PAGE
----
It is important with the approaching holidays to be mindful of the emotional state of both ourselves and our “battle buddies”. The holidays are a time many of us feel emotional in many different ways. Often the environment we place ourselves in determines whether we adequately experience an emotion, avoid it, move through it, or become a prisoner of it. This holiday season use these three tips to help provide a healthy and safe holiday environment.
Managing Holiday Expectations.
Whether you are celebrating old rituals or creating new ones, the holiday season can be a stressful time. Add on a sluggish economy, and the complications of the holiday season are quickly compounded. One way to lessen the punch of these stresses is to manage holiday expectations. To do this, think about what rituals, traditions, and indulgences you desire to participate in. As in any other area of life, it is always a good idea to set clear goals and plans for the upcoming festive season. Do you have expectations in the amount of charity you give/perform, family you contact/visit, or prefer to relax and be carefree?
Think back to pleasurable holiday experiences of the past; consider what in your current situation can be done to create a similar type of environment. One way to manage this is plan as if your holiday experience was a recipe – what ingredients would you need? If your first choice isn’t available what is the next closest alternative?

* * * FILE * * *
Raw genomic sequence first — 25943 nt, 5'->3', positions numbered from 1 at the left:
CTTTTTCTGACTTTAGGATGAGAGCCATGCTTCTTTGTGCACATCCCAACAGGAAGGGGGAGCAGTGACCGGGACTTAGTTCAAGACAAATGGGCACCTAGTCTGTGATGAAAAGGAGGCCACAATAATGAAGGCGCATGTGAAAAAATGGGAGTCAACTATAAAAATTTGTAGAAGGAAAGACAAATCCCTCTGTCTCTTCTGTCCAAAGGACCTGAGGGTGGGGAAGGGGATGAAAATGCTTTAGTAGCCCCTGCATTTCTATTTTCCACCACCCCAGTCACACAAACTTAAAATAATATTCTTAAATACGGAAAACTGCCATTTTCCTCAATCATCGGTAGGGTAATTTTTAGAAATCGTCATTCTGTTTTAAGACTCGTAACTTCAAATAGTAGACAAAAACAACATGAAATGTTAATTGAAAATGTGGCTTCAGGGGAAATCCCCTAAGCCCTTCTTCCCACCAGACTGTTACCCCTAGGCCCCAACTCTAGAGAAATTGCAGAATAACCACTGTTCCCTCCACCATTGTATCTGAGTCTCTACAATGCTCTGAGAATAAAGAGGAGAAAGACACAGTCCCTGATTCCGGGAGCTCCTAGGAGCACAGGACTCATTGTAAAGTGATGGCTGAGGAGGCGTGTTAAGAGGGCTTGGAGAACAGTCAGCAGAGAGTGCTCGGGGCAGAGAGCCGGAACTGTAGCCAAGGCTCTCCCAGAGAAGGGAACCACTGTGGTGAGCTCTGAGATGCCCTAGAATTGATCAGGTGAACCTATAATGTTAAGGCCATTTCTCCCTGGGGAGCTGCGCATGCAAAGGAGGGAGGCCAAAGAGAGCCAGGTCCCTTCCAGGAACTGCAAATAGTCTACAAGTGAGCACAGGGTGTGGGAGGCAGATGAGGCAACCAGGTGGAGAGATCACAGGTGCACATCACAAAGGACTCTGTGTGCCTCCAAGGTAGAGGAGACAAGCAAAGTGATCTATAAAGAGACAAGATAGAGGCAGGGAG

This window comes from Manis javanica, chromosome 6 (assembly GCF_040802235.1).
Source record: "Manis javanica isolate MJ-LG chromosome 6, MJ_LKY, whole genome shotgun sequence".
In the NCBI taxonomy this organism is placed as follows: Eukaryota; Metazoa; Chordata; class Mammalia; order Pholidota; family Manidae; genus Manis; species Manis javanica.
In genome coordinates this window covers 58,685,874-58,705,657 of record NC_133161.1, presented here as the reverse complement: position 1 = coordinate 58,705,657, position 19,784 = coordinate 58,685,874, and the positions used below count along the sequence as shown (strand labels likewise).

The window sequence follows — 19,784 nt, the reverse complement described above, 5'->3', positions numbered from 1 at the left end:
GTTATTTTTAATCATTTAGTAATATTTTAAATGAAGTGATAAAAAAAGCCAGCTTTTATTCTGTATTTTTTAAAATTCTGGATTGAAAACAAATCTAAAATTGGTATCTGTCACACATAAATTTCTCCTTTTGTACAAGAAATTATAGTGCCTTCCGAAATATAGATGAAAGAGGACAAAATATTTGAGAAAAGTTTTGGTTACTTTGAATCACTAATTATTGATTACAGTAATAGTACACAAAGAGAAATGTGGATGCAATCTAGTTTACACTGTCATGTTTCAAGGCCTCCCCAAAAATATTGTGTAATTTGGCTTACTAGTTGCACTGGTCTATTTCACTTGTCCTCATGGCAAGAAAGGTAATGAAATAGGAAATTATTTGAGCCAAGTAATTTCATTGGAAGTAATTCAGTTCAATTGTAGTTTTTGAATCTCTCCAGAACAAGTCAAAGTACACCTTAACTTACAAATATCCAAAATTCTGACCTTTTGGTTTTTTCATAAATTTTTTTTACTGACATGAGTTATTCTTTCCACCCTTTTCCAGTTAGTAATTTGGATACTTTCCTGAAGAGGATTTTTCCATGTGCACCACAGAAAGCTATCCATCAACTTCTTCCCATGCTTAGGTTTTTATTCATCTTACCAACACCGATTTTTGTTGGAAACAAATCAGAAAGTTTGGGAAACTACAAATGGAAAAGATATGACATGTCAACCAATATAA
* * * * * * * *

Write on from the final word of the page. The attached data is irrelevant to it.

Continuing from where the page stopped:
No matter what the answer to those questions (and any others you may feel are relevant), by discovering and recognizing them, you are on your way to a less stressful season. Once you understand your expectations, you can then develop a plan to make them a reality. If during your various celebrations certain expectations aren’t met, you can take a look at those that are and balance; make a decision whether you wish to continue participating.
Experience your feelings
At times, it is okay to allow yourself to be sad and reflective. However, as winter holiday season might be particularly “blues-inducing”, self-care is extremely critical. By understanding the way we process feelings of grief and sadness, we can make healthy choices to support that process. The challenge comes when this occurs in complete isolation. While many of us need time alone to experience certain emotions, it is important to know when to reach out to others or grab hold when they reach out for us. Even the lone wolf takes down his largest prey or obstacle with the assistance of his pack! Surround yourself with family, call an old friend, volunteer to serve food at the homeless center – always have a plan for escaping isolation if you feel you need companionship!
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Don’t get lost in the past or the future. If part of your holiday celebration includes projection and reflection, enjoy, but do not forget to include mindfulness. Appreciate the “here and now” and whatever it is that brings you pleasure in the present situation. Whatever your holiday rituals, be sure to include time for reveling in the things you are grateful for.
Be safe, enjoy and call your battle buddy!